Akhilesh Lesson for RaGa


In more than 12 years, Congress failed to open full-fledged Rahul Gandhi chapter while Akhilesh Yadav has successfully become a syllabus in Samajwadi Party in less than five years

Both the political dynasts Akhilesh Yadav and Rahul Gandhi, in their 40s, staking a claim to the youth vote, faced with an immovable old guard. Yet while one has emerged as the hero of the hour, commanding near-hysterical loyalty from his party cadres, the other gets only ritual obeisance. Cry ecstatic Samajwadi Party workers about Akhilesh, “Loha tap kundan bhaya,” he who has emerged as a jewel after being tested by fire. Such full-throated loyalty from party ranks still eludes Rahul.

In 2012 Akhilesh accepted the responsibility thrust on him to become UP’s youngest CM. Rahul has spent over a decade in politics avoiding substantive responsibilities. Polls will show whether Akhilesh is the vote catcher his father once was, but today he does command the allure of a hands-on chief minister. Rahul doesn’t seem to even want office, either because he simply lacks the stamina or because he doesn’t seem to realize just how much administrative experience matters to an electorate which increasingly judges according to government achievements.

The battle is far from over for Akhilesh. For the last few months Samajwadi Party has looked more like a circus than a political party, with trapeze artists swinging from one side to another with acrobatic ease. Yet in an unprecedented act for a family politician, the 44-year-old dynastic inheritor has successfully revolted against his father and the party patriarchs and gained majority support for his persistent yet low key war. He’s done what dynasts never do and if he pulls it off Akhilesh will create history.

Political sons normally don’t challenge their fathers, content to bask in papa’s shadow. The once doughty Mulayam built a formidable Samajwadi organization. Yet today it’s not him but his son who is his party’s face. In the dangal between father and son, junior has tossed dad into an overhead throw.

Contrast this with Congress. Sonia Gandhi’s shadow looms over the party and voters are expected to keep guessing when Rahul will take over. Congressmen remain unsure about Rahul’s ability to lead. While Samajwadi toughies Shivpal and Amar Singh have been marginalized, Congress remains populated by septuagenarians and octogenarians. Congress is led by the prince perpetually in waiting, SP is a regional party led by an heir who believes his time has come.

It could be argued Congress and SP can’t be compared. SP is restricted to one state, Congress is the over 100-year-old party stretching across India. Sonia Gandhi’s presence has at least held Congress together; the Yadavs are engaged in self-destructive power wrestling. Yet even with an assured succession, rather like Prince Charles, Rahul is far from naturally claiming the throne, the way Akhilesh has been able to do in the face of far greater odds.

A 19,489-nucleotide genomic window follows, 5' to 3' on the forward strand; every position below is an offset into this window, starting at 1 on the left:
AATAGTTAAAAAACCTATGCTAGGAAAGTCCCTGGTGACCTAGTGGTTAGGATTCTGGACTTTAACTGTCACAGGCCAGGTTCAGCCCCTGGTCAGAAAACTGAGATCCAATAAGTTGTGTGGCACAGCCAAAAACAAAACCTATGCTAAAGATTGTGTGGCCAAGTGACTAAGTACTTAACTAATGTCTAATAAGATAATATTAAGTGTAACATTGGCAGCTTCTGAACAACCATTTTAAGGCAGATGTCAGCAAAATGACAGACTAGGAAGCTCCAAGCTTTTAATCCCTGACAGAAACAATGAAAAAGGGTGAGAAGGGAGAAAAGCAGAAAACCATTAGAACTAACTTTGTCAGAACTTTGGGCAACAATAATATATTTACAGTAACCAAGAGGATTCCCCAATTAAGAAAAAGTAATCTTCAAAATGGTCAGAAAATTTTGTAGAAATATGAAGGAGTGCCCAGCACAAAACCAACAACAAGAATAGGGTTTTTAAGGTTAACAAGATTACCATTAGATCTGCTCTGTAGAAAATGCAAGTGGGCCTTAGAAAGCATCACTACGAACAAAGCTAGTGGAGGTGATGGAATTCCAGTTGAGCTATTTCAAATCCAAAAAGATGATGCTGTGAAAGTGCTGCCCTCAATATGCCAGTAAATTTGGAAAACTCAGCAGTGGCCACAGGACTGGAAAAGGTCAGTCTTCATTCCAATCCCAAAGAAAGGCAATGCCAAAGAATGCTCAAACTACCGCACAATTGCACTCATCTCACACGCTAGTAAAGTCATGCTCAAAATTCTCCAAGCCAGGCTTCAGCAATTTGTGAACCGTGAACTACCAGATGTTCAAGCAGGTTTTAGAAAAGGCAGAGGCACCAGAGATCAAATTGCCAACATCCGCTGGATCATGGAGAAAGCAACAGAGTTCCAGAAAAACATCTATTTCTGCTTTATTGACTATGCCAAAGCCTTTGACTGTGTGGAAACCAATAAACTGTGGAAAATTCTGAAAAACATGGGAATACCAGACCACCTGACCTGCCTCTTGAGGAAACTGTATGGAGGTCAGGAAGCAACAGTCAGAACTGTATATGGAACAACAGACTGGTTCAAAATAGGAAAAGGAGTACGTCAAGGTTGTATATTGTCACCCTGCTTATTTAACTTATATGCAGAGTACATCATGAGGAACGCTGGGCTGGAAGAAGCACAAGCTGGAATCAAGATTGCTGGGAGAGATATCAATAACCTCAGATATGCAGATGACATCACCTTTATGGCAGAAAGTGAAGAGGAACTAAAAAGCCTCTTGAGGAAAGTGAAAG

When Akhilesh took over as UP CM, Rahul was being pressured to play a similar role in the then UPA. But not only did he steadfastly avoid any ministerial responsibility, in 2013 when anointed party vice-president he even declared that “power is poison”. Rahul’s unwillingness to even attempt to work on the political shop floor is in stark contrast to Akhilesh’s willingness to take up one of the most challenging jobs in the country. Could Rahul have pitched himself as Congress CM candidate in UP or as a Union minister in the Manmohan Cabinet? Or are we to believe as Congressmen do that the Gandhis are such lofty national leaders that they cannot be expected to serve as chief ministers or under another prime minister?

Essentially, Rahul copped out, Akhilesh didn’t. By stepping up as CM, the younger Yadav won the respect of his MLAs, which Rahul has not yet managed. Communal riots, stalled projects and law and order issues have dogged his tenure. But at least he’s a young captain leading from the front. Rahul isn’t even leader of his party in the Lok Sabha, handing that task to senior apparatchik Mallikarjun Kharge. Ask Akhilesh about any district in UP and he will rattle off facts and figures. Rahul once claimed UP was his karmabhoomi but would he be able to provide similar information?

After the 2012 defeat, the enduring image of Rahul was walking away from the camera with his arm around sister Priyanka. A cute family portrait, but bad political optics. He didn’t dive into UP’s hurly burly 24×7, his visits were sporadic. No wonder his kisan yatra before the elections has had limited impact. Both Rahul and Akhilesh were sons imposed on the family firm from above, yet while one has worked to build his own identity and clout, the leitmotif of the other remains self-doubt.

Samajwadi 2.0 as exemplified by Akhilesh is a genial, unassuming, techinclined presence, a generational change from the rustic thuggishness of the Hindi belt socialists. By consciously projecting a development-oriented young leader stance, Akhilesh has reinvented the image of the original netaji. Rahul, by comparison, is still the son or grandson, unidentified with any single cause. Dramatically tearing up a Cabinet ordinance showed a half-hearted stab at the anti-corruption plank but only ended up embarrassing his own PM, as it was not part of a sustained campaign against graft. Levelling charges against PM Modi, then disappearing for a holiday again shows a fits-and-starts approach, lots of high-five moments, less daily toil on the ground.

It’s possible that Rahul and Akhilesh will form an alliance in UP, but Congress will only be the SP’s B team. That’s because whether he wins or loses, Akhilesh is now the new netaji of Samajwadi Party, but Rahul is content on still being the betajee of the grand old party.